Sand-rich turbidite system of the Late Oligocene Northern Apennines foredeep: physical stratigraphy and architecture of the ‘Macigno costiero’ (coastal Tuscany, Italy)
Gianluca Cornamusini, 2004. "Sand-rich turbidite system of the Late Oligocene Northern Apennines foredeep: physical stratigraphy and architecture of the ‘Macigno costiero’ (coastal Tuscany, Italy)", Confined Turbidite Systems, S. A. Lomas, P. Joseph
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The ‘Macigno costiero’ turbidite system characterized the oldest foredeep clastic wedge of the Northern Apennines during the Late Oligocene collisional phase. The cropping-out thickness is about 500 m. The features of the ‘Macigno costiero’ indicate a sand-rich, low-efficiency turbidite system. The system developed within a partially confined basin, which was part of a complex foredeep system. The stacking pattern of the turbidite system was determined through the analysis of facies and physical stratigraphy. It consists of a succession organized in sedimentary units, which are characterized by particular associations of facies linked to distinct depositional environments. Several architectural elements are seen: (1) unchannelized and channelized lobes; (2) distributary channels with channel-fill, overbank and channel-margin deposits; (3) main channel with channel-fill, channel-margin and interchannel deposits. Five turbidite stages were identified. From the bottom up they consist of four lobe stages and one proximal channel stage. The lobe stages are characterized by thickening-coarsening upward trends, from distal lobes to proximal lobes up to the channel-lobe transition zone. The uppermost, fifth stage is linked to a main channel complex with stacked channel-fill, channel-margin and interchannel deposits. This final stage also marks the maximum progradation of the system up to its closure due to the synsedimentary overthrusting of the orogenic wedge.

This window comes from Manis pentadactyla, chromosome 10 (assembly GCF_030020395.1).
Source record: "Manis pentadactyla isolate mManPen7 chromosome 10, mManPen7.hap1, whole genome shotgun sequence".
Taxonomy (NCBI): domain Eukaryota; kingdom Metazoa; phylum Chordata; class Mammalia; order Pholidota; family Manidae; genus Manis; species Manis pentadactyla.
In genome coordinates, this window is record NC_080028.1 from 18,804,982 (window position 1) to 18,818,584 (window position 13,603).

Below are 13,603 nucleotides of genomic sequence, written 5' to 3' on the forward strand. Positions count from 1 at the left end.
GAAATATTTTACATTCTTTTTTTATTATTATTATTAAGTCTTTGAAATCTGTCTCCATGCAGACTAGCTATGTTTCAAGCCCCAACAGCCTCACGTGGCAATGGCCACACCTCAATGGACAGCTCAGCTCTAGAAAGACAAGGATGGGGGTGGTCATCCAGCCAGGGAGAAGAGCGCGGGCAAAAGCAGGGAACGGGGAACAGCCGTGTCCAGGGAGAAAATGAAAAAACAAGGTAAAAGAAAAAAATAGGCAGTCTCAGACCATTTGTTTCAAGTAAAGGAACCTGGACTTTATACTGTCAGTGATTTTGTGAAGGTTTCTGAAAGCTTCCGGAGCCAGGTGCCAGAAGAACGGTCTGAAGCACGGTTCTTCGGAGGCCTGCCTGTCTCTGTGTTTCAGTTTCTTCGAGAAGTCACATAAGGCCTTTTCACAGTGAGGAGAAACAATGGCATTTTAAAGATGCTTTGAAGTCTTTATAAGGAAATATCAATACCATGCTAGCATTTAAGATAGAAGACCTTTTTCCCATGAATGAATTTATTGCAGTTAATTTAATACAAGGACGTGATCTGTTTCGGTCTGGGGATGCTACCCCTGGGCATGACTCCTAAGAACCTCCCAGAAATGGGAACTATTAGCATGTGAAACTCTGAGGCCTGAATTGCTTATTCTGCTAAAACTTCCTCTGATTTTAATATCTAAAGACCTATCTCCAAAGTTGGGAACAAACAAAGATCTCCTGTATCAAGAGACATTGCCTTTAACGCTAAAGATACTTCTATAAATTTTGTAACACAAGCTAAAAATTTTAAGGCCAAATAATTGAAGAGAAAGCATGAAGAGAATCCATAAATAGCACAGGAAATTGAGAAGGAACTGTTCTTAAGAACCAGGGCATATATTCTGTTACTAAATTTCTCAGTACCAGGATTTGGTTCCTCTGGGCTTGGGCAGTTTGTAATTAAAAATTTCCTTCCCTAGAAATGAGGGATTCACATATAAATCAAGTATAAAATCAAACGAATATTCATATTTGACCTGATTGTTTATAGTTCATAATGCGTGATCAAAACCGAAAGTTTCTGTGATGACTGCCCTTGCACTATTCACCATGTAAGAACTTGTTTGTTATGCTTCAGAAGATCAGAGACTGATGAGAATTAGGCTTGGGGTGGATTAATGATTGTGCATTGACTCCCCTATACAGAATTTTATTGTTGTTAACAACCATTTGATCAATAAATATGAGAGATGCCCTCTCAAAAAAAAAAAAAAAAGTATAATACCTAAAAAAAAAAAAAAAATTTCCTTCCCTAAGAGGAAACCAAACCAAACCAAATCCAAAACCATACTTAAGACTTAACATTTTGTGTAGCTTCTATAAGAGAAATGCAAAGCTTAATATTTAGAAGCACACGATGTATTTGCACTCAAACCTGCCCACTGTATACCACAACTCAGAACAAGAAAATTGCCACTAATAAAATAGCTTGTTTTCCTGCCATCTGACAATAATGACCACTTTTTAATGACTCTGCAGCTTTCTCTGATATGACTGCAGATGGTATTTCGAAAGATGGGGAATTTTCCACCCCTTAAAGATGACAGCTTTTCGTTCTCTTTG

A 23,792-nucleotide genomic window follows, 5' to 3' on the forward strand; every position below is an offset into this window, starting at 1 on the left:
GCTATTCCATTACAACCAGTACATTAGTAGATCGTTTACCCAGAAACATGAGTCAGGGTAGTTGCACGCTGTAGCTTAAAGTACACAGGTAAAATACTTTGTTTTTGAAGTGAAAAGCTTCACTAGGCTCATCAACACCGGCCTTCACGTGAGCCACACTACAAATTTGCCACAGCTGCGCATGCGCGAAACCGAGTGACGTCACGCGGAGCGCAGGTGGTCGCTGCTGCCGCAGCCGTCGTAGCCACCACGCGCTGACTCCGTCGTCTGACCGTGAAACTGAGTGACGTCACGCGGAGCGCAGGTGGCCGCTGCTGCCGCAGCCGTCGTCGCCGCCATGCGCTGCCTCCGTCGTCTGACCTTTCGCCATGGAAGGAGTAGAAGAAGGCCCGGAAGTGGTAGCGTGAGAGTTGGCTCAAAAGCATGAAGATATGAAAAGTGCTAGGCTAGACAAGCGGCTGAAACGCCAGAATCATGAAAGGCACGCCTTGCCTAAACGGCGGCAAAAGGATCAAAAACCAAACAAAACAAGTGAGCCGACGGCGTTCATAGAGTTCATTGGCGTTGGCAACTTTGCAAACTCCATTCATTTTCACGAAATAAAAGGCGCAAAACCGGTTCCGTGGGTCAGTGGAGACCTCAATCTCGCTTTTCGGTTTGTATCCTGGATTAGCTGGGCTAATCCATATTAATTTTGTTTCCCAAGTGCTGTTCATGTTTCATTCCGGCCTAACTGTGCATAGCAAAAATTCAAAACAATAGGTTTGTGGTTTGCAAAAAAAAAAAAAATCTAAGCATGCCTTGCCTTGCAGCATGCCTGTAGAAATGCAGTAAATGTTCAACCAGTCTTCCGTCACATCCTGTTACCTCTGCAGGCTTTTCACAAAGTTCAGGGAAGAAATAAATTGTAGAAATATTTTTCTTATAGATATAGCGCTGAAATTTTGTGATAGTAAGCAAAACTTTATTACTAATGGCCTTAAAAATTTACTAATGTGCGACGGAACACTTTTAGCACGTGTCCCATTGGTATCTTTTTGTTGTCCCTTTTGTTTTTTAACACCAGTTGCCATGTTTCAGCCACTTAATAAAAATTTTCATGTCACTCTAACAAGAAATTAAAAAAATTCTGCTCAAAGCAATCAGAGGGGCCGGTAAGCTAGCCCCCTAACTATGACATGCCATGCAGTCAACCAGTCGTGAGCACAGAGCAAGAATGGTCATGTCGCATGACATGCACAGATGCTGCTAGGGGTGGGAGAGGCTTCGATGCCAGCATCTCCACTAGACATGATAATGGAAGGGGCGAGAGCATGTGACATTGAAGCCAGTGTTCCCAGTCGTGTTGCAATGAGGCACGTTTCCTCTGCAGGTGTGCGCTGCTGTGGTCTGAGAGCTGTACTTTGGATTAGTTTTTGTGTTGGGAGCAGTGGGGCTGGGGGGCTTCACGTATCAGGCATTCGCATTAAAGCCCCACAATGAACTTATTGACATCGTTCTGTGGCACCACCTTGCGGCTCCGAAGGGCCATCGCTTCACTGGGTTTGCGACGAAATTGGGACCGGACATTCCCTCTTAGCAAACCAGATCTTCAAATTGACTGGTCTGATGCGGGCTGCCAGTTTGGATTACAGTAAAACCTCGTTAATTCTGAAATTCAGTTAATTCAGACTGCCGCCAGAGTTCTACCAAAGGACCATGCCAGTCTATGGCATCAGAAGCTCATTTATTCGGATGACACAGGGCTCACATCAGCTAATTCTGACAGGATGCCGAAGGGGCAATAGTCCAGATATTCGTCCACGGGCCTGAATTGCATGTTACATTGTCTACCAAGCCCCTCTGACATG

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This publication reflects a growing appreciation of the extent to which turbidite depositional system development is fundamentally affected by basin-floor topography. In the many turbidite and turbidite hydrocarbon reservoirs, depositional patterns have been moderately to strongly confined by pre-existing slopes; thus ‘submarine fans’ may be far from fan-shaped where constrained by significant bathymetric features. This volume examines aspects of sediment dispersal and accumulation in deep-water systems where sea-floor topography has exerted a decisive control on deposition, and explores the associated controls on hydrocarbon reservoir architecture and heterogeneity.
The papers presented here offer a global perspective, which is wide-ranging in terms of approach as well as location, including contrasting reviews and case studies of outcrop, subsurface, modern and experimental systems. This book will be of use both to academic geologists and to geoscience professionals in industry dealing with characterization and modelling of deep-water clastic reservoirs.